SUMMERTON, S.C. (AP) — Inside Secretary Deb Haaland joined Home Majority Whip Jim Clyburn on Tuesday in visiting a rural South Carolina college that’s now a part of a Nationwide Park Service program to safeguard establishments linked to the Supreme Court docket’s 1954 Brown v. Board of Training choice declaring segregated faculties unconstitutional.
Laws signed by President Joe Biden in Might added two South Carolina faculties to the Brown v. Board of Training Nationwide Historic Park. Haaland and Clyburn each spoke in regards to the significance of preserving and studying from America’s historical past.
“These tales usually are not all the time straightforward, and they are often traumatic, however it’s my responsibility to make sure that they’re advised as a result of our story is America’s story,” Haaland stated, standing in a constructing that when housed Scott’s Department Excessive Faculty, a so-called equalization college for Black college students created simply miles from Summerton Excessive Faculty, which served solely white college students. “It’s as much as us to inform America’s story.”
The laws, handed with broad bipartisan assist, additionally designated faculties in Delaware, Virginia and the District of Columbia as associates of the park, centered in Topeka, Kansas, the place the case was primarily based.
Brown v. Board of Training was a ruling for a bundling of circumstances, together with South Carolina’s Briggs v. Elliott, that challenged racial segregation in public faculties. In a small park outdoors Scott’s Department, plaques bear the names of the signatories to the Briggs petition.
“The tutorial and financial losses from these failed insurance policies are virtually unattainable to understand,” Haaland stated. “Websites just like the one right here in Summerton assist us to mirror on the previous, to have fun the progress and permit us to chart a path ahead for a extra equitable and simply future.”
Clyburn, South Carolina’s lone congressional Democrat whose sixth District contains the tiny city of Summerton, recalled Tuesday how he realized of the Brown v. Board of Training choice as he walked dwelling from college in close by Sumter.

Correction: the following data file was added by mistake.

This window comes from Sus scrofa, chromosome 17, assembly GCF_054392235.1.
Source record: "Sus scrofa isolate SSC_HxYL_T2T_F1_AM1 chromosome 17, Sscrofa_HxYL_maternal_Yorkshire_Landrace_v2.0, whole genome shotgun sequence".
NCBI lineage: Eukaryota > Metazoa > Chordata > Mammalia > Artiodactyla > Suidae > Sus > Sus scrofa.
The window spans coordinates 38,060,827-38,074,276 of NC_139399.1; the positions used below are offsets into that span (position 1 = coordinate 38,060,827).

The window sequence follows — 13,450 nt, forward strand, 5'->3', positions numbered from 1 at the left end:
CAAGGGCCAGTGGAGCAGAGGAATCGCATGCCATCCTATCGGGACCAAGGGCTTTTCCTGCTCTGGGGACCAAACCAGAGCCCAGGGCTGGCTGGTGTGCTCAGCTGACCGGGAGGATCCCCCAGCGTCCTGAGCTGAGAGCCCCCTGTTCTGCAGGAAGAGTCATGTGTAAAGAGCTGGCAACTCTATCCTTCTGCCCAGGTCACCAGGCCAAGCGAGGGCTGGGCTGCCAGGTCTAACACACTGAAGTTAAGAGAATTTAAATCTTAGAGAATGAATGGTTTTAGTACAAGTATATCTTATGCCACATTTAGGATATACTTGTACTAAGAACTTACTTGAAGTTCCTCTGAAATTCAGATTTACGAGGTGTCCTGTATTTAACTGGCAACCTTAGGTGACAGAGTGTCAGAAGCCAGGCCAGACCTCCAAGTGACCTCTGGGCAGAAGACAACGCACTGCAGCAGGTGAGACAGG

“We’re right here at this time to be sure that people who come after us study these classes of historical past. You don’t study them by hiding them away or pretending they don’t exist,” Clyburn stated. “That to me, is the final word sin, to fake that they don’t exist. These items occur.”
“This isn’t about sound bites and making an attempt to disgrace individuals,” he stated. “That is about making an attempt to present our historical past again to our youngsters and our grandchildren.”
Beatrice Brown Rivers was 13 years previous when, alongside along with her sister and fogeys, she signed the petition that led to the Briggs v. Elliott case.
Now 86, Rivers beamed Tuesday as she mirrored on the federal recognition for her hometown’s place in historical past, though she acknowledged that lots of the similar historic struggles over race stay.
“I’m hoping that this can put our little city on the map, and that folks will come to see who we’re, what we did and the way proud we’re for all that we’ve got completed,” River stated. “Quite a lot of the identical issues that existed again then nonetheless exist. Segregation nonetheless exists, however that doesn’t trouble me any extra, as a result of I do know who I’m. … I do know what I must do, and I am going about doing it.”
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